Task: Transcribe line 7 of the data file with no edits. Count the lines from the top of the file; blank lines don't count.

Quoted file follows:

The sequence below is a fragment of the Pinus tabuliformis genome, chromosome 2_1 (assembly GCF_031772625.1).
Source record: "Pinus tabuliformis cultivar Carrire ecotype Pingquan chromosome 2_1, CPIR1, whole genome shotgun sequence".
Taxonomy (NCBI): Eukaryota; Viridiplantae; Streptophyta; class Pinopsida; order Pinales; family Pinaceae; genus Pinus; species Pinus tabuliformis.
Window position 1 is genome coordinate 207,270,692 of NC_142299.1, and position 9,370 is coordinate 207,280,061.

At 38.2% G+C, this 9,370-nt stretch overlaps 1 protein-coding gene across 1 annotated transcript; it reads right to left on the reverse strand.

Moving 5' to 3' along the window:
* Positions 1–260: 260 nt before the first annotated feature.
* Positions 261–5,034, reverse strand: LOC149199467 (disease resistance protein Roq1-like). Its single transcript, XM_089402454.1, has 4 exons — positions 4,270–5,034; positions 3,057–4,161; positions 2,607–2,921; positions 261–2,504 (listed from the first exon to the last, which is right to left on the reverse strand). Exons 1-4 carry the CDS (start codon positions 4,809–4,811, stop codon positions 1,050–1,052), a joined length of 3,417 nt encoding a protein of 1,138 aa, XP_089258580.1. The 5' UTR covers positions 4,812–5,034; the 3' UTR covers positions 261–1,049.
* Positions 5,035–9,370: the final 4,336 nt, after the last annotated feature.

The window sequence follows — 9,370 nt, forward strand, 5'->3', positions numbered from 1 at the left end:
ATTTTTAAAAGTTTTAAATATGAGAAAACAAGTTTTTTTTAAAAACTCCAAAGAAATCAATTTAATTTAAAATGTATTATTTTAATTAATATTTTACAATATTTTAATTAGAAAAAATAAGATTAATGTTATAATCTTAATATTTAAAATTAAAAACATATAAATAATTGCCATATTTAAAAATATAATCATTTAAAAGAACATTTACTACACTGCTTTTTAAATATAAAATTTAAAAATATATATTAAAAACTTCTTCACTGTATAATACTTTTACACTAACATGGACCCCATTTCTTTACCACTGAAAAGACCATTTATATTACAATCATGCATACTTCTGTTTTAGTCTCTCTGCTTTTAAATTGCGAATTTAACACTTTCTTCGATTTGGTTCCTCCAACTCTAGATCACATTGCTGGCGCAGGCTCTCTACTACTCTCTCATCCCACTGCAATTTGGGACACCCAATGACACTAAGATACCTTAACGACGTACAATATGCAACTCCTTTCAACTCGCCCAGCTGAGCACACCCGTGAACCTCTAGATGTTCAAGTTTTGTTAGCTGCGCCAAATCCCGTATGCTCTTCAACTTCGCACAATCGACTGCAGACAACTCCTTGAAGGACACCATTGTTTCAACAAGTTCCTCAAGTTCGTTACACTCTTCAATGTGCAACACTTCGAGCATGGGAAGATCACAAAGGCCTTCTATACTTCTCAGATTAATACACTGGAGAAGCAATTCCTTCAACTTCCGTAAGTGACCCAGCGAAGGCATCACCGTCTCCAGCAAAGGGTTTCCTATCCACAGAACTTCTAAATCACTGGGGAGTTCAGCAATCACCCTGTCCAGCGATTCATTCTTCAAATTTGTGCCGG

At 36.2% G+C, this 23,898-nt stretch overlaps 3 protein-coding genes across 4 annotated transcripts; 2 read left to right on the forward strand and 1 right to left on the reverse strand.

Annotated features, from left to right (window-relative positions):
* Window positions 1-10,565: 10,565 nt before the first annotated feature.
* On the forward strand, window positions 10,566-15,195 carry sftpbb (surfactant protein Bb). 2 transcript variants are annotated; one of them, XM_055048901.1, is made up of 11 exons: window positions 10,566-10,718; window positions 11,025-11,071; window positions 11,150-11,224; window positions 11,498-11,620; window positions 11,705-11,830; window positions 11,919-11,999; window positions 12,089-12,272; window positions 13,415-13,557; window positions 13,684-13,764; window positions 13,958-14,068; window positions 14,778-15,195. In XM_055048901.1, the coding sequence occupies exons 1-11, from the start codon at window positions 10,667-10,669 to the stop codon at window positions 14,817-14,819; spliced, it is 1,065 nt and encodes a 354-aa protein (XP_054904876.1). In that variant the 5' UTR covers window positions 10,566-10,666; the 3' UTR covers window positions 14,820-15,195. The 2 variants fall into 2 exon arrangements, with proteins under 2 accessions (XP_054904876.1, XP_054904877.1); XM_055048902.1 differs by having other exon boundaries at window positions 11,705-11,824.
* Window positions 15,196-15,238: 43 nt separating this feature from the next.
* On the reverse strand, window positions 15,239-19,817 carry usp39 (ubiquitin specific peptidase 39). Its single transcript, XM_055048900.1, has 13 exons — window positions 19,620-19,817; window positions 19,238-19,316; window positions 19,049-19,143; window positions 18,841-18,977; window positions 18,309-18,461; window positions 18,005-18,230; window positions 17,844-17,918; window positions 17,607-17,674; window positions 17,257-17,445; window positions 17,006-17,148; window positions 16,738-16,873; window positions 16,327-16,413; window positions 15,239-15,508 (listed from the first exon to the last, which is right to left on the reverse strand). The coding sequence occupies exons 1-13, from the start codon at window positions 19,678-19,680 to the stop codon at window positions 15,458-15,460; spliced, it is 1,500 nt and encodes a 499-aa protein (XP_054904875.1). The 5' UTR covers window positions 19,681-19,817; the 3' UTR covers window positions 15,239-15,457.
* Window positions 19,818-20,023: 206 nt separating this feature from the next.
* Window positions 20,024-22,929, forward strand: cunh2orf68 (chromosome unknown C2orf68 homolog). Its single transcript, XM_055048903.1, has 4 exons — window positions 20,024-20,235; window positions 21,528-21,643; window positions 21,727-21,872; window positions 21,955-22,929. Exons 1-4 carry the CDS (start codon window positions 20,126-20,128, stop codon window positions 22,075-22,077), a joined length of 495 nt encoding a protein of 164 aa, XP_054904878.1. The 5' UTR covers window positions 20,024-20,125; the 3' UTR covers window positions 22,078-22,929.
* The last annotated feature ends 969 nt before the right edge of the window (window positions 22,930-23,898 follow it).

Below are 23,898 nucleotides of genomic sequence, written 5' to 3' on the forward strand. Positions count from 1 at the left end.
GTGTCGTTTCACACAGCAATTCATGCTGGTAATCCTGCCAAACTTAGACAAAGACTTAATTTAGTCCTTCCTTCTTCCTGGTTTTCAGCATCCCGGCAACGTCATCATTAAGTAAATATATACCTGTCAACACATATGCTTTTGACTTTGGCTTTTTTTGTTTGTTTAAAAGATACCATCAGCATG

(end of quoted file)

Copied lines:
* Positions 1–260: 260 nt before the first annotated feature.